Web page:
In this work, Euler explains his theory of the tides on the basis of the principle (given earlier in E225) that, in a state of equilibrium, the potential (the action of the forces) is constant over the surface of the water. He refutes the view that the height of a tide depends on the density of water, and he determines, in the equilibrium hypothesis, the elevation or depression at any point given the positions of the sun and moon. Euler also derives the elevation at the poles and the equator, and also when the luminaries are in conjunction and opposition. (Based on Eric J. Aiton's English introduction to Opera Omnia, Series 2, Volume 31.)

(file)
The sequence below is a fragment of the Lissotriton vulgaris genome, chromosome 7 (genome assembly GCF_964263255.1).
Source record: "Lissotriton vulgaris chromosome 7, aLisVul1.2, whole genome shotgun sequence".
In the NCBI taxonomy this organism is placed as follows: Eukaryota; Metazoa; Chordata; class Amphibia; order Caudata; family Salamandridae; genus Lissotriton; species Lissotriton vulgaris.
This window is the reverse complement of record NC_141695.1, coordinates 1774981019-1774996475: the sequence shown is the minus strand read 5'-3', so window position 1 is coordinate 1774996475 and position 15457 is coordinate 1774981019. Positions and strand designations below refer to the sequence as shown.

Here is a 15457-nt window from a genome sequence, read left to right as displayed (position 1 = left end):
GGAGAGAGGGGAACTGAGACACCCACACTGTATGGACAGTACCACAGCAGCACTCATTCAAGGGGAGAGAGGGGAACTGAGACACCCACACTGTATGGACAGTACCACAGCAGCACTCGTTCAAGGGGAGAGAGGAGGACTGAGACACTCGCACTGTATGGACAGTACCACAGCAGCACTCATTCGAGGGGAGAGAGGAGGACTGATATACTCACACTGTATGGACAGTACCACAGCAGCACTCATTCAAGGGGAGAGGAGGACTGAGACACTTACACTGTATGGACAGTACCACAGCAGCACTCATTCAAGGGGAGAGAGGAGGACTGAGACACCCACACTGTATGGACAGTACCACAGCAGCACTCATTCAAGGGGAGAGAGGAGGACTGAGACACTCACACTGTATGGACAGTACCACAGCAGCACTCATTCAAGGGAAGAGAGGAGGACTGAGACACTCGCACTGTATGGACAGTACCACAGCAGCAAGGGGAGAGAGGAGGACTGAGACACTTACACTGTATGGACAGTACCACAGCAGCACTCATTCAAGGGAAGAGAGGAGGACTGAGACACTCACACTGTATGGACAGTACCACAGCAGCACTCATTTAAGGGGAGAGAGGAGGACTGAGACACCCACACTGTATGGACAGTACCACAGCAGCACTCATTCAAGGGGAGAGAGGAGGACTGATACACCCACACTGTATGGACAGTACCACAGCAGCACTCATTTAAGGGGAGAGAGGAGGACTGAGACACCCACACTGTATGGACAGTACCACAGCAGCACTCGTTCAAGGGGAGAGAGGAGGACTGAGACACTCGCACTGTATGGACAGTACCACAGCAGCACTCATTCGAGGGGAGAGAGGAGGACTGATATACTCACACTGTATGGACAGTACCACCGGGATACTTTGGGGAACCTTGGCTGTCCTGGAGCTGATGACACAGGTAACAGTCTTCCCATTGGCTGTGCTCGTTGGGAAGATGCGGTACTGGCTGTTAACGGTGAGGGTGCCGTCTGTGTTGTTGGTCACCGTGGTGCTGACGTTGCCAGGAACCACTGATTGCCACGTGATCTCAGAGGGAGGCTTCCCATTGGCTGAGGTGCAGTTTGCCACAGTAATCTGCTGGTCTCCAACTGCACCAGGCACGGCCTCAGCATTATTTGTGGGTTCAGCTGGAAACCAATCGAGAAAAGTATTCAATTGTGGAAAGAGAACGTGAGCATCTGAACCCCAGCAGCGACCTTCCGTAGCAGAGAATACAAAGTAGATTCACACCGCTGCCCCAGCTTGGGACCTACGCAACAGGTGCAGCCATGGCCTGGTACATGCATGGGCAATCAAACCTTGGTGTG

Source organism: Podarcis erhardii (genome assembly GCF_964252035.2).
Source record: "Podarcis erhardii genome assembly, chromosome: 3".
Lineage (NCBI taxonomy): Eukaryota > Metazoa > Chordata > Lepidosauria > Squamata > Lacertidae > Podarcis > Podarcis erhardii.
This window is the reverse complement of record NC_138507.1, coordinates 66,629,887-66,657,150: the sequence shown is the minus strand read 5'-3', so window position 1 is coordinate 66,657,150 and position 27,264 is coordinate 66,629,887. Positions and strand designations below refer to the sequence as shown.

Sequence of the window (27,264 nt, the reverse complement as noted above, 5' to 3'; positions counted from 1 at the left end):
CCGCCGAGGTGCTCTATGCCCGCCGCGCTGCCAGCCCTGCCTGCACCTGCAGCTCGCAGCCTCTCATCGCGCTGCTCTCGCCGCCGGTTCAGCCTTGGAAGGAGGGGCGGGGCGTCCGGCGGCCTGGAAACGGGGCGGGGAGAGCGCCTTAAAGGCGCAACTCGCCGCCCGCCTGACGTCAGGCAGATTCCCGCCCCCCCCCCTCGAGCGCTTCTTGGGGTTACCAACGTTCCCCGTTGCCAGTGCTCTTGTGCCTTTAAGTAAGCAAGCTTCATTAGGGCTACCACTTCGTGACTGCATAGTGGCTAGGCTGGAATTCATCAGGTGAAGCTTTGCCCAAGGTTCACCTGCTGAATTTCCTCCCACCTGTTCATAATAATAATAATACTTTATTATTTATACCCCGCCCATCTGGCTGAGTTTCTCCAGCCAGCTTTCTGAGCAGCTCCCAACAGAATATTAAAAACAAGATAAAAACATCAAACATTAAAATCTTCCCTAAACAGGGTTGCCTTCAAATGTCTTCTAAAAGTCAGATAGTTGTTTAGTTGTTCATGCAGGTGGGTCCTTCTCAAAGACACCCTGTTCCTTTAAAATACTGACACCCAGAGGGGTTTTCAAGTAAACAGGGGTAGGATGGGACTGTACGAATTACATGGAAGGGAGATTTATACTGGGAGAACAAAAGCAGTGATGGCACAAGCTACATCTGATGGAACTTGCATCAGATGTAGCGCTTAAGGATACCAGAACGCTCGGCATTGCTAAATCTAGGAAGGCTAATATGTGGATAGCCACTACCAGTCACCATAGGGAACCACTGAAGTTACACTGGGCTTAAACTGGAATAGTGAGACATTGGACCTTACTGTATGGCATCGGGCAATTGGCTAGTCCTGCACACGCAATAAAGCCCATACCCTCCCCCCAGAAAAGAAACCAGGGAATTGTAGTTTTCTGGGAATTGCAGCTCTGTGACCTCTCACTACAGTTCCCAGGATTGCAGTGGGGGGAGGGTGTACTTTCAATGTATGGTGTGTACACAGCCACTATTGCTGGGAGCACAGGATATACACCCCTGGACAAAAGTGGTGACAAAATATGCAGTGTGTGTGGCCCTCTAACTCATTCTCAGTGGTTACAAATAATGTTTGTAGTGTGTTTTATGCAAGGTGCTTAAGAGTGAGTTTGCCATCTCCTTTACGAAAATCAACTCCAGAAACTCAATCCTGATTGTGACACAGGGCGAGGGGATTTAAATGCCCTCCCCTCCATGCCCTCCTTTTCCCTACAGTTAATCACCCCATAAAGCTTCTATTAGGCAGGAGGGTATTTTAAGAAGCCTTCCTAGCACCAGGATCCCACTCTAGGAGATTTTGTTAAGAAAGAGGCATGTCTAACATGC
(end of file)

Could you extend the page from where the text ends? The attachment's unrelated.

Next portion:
Original Source Citation
Acta Academiae Scientiarum Imperialis Petropolitanae, Volume 1780: I, pp. 132-153.
Opera Omnia Citation
Series 2, Volume 31, pp.329-348.